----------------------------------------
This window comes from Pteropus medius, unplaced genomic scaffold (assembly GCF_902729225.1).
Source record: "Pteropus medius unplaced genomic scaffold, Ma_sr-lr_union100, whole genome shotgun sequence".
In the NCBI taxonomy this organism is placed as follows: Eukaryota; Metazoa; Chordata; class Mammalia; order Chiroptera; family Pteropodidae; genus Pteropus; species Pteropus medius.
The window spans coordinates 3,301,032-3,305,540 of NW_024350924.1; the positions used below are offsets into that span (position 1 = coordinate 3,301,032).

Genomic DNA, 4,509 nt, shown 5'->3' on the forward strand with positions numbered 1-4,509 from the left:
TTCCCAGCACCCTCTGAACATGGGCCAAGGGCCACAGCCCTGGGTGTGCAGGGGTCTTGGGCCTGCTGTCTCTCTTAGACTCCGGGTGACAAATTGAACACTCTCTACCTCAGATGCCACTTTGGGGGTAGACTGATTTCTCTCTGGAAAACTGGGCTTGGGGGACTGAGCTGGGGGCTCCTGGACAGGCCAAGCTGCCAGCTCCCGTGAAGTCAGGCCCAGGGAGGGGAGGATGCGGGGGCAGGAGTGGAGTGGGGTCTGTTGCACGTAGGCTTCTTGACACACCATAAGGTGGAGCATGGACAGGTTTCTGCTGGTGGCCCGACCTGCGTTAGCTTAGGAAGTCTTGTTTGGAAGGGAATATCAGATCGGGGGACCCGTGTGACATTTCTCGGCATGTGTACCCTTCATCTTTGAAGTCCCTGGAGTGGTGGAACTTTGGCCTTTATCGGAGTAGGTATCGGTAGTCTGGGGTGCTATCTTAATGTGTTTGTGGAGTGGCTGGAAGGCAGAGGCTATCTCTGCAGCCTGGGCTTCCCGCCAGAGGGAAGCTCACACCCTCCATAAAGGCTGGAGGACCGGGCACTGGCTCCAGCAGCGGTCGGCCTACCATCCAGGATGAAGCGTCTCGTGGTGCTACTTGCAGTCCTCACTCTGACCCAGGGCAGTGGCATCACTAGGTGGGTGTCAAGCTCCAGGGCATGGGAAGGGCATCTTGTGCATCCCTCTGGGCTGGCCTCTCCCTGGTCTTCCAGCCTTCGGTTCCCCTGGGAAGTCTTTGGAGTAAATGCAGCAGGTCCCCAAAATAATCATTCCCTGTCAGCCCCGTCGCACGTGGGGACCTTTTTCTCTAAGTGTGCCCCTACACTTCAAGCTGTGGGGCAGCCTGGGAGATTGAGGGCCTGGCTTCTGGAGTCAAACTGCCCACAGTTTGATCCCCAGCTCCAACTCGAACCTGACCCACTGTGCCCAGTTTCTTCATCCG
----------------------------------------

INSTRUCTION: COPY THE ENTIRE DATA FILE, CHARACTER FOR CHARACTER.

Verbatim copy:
This window comes from Pteropus medius, unplaced genomic scaffold (assembly GCF_902729225.1).
Source record: "Pteropus medius unplaced genomic scaffold, Ma_sr-lr_union100, whole genome shotgun sequence".
In the NCBI taxonomy this organism is placed as follows: Eukaryota; Metazoa; Chordata; class Mammalia; order Chiroptera; family Pteropodidae; genus Pteropus; species Pteropus medius.
The window spans coordinates 3,301,032-3,305,540 of NW_024350924.1; the positions used below are offsets into that span (position 1 = coordinate 3,301,032).

Genomic DNA, 4,509 nt, shown 5'->3' on the forward strand with positions numbered 1-4,509 from the left:
TTCCCAGCACCCTCTGAACATGGGCCAAGGGCCACAGCCCTGGGTGTGCAGGGGTCTTGGGCCTGCTGTCTCTCTTAGACTCCGGGTGACAAATTGAACACTCTCTACCTCAGATGCCACTTTGGGGGTAGACTGATTTCTCTCTGGAAAACTGGGCTTGGGGGACTGAGCTGGGGGCTCCTGGACAGGCCAAGCTGCCAGCTCCCGTGAAGTCAGGCCCAGGGAGGGGAGGATGCGGGGGCAGGAGTGGAGTGGGGTCTGTTGCACGTAGGCTTCTTGACACACCATAAGGTGGAGCATGGACAGGTTTCTGCTGGTGGCCCGACCTGCGTTAGCTTAGGAAGTCTTGTTTGGAAGGGAATATCAGATCGGGGGACCCGTGTGACATTTCTCGGCATGTGTACCCTTCATCTTTGAAGTCCCTGGAGTGGTGGAACTTTGGCCTTTATCGGAGTAGGTATCGGTAGTCTGGGGTGCTATCTTAATGTGTTTGTGGAGTGGCTGGAAGGCAGAGGCTATCTCTGCAGCCTGGGCTTCCCGCCAGAGGGAAGCTCACACCCTCCATAAAGGCTGGAGGACCGGGCACTGGCTCCAGCAGCGGTCGGCCTACCATCCAGGATGAAGCGTCTCGTGGTGCTACTTGCAGTCCTCACTCTGACCCAGGGCAGTGGCATCACTAGGTGGGTGTCAAGCTCCAGGGCATGGGAAGGGCATCTTGTGCATCCCTCTGGGCTGGCCTCTCCCTGGTCTTCCAGCCTTCGGTTCCCCTGGGAAGTCTTTGGAGTAAATGCAGCAGGTCCCCAAAATAATCATTCCCTGTCAGCCCCGTCGCACGTGGGGACCTTTTTCTCTAAGTGTGCCCCTACACTTCAAGCTGTGGGGCAGCCTGGGAGATTGAGGGCCTGGCTTCTGGAGTCAAACTGCCCACAGTTTGATCCCCAGCTCCAACTCGAACCTGACCCACTGTGCCCAGTTTCTTCATCCG